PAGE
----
Vancouver Newspapers, Forced to Hand Over Riot Photos, Instead Make Them Public


The papers did so as a heads-up to everyone who happened to be in the streets last June. Rioting or not, the Vancouver police now have photos of thousands of sports fans. Some of them were turning over cars and smashing windows and stealing random crap from Sears and doing Canadian water polo proud. Others were just standing about, and are now, ostensibly, included in this massive trove of images that the Vancouver Sun and the Province have petitioned police to destroy once the investigations conclude.

The Sun’s deputy editor was quoted in the paper’s coverage of the photo deluge: “We will reluctantly turn over the photos and videos to police, but remain concerned that the production order turns journalists into evidence gatherers for police. Police should only make such demands on the media as a last resort. In this case, they have many thousands of photos and videos from the public that are still being reviewed.”

The riot (and a certain well-traveled photo) ignited after the Vancouver Canucks, a team that has never won a Stanley Cup, got manhandled by the Boston Bruins in Game 7 of the Finals. The streets were clogged with British Columbians who had gathered to watch the game on large outdoor screens, and once the game ended, they ran rather amok. Overall it turned into quite the year for rioters. Around the same time that citizens in Tunisia, Egypt, Bahrain, Iraq, Jordan, Kuwait, Morocco, Oman, Yemen, Syria and Libya were flooding the streets to protest and even overturn some of the worst governments in the world, at the risk of their lives, and those of their families, the crowd in Vancouver elected to burn and break a bunch of bystanding objects because of a 40-year case of hockey blue balls.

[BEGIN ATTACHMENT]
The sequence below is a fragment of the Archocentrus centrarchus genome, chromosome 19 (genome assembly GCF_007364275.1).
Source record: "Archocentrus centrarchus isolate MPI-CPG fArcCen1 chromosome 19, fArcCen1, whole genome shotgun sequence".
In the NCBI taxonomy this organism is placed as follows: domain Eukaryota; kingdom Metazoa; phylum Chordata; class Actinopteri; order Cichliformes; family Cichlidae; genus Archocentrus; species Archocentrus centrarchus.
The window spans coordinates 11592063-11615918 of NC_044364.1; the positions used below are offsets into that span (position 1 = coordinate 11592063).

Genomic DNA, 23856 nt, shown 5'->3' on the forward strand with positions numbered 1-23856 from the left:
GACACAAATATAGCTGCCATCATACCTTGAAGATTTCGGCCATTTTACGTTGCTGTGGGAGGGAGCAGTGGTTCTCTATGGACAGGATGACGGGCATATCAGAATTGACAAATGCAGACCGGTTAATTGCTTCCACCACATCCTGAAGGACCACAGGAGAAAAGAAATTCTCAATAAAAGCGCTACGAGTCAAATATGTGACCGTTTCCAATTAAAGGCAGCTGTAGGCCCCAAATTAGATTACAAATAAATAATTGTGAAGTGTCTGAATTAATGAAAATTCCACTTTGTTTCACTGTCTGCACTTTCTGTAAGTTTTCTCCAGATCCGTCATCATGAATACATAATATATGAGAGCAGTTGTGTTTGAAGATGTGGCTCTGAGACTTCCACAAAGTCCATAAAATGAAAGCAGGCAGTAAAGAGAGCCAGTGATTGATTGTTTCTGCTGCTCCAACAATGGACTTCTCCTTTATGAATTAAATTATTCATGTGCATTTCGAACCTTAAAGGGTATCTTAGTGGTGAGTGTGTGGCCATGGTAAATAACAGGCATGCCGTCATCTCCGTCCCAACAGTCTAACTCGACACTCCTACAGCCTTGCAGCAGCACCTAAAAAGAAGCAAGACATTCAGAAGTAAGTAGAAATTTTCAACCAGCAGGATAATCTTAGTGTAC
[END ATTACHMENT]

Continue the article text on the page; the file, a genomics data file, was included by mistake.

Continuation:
(Still, any voyeurs to violence out there will get a kick out of this video, which depicts the minutes between the end of the game and the beginning of the riot. Note the baby steps the crowd makes on the way to becoming a mob. The echoes of escalating soccer hooliganism Bill Buford chronicles in Among the Thugs are hard to miss.)

Kudos to the Vancouver papers for giving the public access to the same information they had to turn over to the cops, and also for taking advantage of the moment. “Never-before-seen Stanley Cup riot images” the Sun calls them. Never miss a chance to turn an unfavorable court order into page views.

Previously: Vancouver Riots 2011: Craziest Port-o-Potty Video You’ve Ever Seen, Flashbang Hits Man in the Groin & Pacifist Gets 1-Punched
Previously: Vancouver Riots 2011: Unruly Mob Attacks Man Who Tried to Prevent Looting